I grew up with wonderful male role models around me—my father let my mother follow her dreams, and told me I could achieve anything. My close guy friends in school are like my brothers, and my husband supports everything I do. I felt like for the first time in 40 years, I was thrust into the real world and saw how awful men could really be. I hear the stories of much worse things, so I thought to myself, well, maybe this is nothing, I didn’t suffer like others did.  But it’s not nothing; it’s is something. I write this story many years later, as it happened again, but this time I knew better.

Women have to become ‘bitches’ to get what they want or to not get pushed around

All the stereotypes of “boss babe, boss bitch” come to mind. And I guess they are stereotypes because women have to become “bitches” to get what they want or to not get pushed around. For the first time in many years, I am seeing that it’s true. I am not in a corporate setting, fighting my way to the top. I am a regular woman, trying to do my work and make things happen. I realize that the Philippines is indeed very male-dominated and women are constantly put down. Our very own president did just that to our female vice president—patronized her, then stripped her of her power. It seems to be a common trait with males who feel threatened. But it didn’t happen to me in a way that was obvious. It started with patronizing that ended in emotional erosion. For a long time, I didn’t say anything because I didn’t think it was anything. I write this to share that this is indeed very real, it happens, and our young girls need to be told how to fight this battle.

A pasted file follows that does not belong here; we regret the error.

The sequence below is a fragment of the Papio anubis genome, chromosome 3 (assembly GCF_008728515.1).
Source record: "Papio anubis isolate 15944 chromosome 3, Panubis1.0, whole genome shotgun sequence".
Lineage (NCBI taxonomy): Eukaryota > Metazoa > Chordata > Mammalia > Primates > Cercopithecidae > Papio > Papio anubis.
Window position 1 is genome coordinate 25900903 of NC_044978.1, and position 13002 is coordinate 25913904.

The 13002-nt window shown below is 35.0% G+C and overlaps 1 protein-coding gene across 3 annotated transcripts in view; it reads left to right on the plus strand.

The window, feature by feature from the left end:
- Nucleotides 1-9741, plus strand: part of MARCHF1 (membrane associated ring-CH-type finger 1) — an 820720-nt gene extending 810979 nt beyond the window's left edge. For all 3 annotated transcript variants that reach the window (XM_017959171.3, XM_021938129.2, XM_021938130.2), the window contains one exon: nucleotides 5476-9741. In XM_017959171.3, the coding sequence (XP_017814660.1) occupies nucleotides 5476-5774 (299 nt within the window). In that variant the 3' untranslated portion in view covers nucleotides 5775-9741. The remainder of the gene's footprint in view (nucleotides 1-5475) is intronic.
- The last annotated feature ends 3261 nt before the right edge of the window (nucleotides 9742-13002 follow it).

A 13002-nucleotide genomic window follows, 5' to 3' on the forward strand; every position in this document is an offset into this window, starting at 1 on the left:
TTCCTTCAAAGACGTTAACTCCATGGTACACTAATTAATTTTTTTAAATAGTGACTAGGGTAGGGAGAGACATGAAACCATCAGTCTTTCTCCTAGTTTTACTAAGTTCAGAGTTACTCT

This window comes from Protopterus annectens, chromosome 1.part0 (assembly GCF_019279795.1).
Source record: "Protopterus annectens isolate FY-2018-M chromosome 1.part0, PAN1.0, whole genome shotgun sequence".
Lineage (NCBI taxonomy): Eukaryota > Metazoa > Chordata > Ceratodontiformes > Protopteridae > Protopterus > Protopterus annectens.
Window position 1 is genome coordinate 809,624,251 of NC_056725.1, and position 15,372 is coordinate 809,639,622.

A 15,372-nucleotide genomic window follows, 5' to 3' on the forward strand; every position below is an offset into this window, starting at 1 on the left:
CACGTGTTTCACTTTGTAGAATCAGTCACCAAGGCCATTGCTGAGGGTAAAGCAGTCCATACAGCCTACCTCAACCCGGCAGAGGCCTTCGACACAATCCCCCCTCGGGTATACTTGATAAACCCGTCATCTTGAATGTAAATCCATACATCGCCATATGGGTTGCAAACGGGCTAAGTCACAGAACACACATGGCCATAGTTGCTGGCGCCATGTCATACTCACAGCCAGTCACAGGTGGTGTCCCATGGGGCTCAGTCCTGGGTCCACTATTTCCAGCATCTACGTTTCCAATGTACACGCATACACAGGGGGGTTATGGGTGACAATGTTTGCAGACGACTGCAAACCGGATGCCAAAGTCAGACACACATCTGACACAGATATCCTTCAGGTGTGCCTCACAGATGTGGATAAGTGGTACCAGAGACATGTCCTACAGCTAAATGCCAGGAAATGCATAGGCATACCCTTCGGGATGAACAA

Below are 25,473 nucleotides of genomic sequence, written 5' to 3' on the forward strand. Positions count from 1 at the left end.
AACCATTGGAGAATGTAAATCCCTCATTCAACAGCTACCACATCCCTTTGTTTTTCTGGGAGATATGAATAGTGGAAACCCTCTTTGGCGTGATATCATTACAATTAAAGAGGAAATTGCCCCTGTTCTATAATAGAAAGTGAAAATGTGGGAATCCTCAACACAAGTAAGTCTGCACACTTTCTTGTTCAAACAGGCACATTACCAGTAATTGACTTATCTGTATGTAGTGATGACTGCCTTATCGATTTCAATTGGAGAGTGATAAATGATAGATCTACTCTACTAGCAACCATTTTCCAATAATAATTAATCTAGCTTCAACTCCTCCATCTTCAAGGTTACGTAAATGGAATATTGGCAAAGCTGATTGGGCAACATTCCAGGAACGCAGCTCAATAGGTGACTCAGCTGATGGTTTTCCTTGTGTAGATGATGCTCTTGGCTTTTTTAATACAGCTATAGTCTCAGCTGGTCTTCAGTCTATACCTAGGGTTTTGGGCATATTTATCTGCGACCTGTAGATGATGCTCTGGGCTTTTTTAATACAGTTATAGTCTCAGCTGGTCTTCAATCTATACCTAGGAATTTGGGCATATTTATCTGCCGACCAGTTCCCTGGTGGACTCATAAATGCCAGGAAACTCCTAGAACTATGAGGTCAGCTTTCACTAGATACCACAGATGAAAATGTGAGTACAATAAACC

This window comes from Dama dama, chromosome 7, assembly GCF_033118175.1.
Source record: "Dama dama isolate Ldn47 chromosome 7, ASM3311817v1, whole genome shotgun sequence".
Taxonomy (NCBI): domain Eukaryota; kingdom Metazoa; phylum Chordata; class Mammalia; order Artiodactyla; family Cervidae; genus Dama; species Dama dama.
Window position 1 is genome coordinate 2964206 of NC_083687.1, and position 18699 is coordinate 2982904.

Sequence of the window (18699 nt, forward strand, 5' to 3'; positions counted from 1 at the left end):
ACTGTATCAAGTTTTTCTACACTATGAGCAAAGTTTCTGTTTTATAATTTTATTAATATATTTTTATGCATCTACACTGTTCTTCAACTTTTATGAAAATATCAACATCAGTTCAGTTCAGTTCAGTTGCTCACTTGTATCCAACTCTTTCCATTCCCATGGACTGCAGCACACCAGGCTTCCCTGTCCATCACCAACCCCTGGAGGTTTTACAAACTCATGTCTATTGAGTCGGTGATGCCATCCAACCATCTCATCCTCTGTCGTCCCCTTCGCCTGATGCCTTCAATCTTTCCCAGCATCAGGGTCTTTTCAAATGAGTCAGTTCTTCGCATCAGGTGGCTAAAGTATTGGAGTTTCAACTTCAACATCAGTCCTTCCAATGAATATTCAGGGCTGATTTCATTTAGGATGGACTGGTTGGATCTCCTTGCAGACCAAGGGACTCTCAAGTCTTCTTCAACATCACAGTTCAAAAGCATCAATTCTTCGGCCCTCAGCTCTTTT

I share this today, because unfortunately, I think the saying that men and women cannot be friends is true in the professional setting, at least. It does not seem that men can handle women who know what they want. My advice to young women would be to keep it professional, stick to your lane, and go for what you want without anyone’s help. In my case, the PM took the “savior” role with me, to help me get what I needed from the big boss. I didn’t think I could do it myself, but I could have. I was a victim of “mansplaining” and didn’t realize it at the time (although to be fair, the word was coined much later).

Find men in your life who truly want to help you. The ones who are threatened by you are easy to spot—big talkers who make themselves seem important. There are good men in the world—I married one of them. Keep the bad ones away, and stick to your guns to get what you want.

About author


She is a wife and mother who pursues her own career and passions.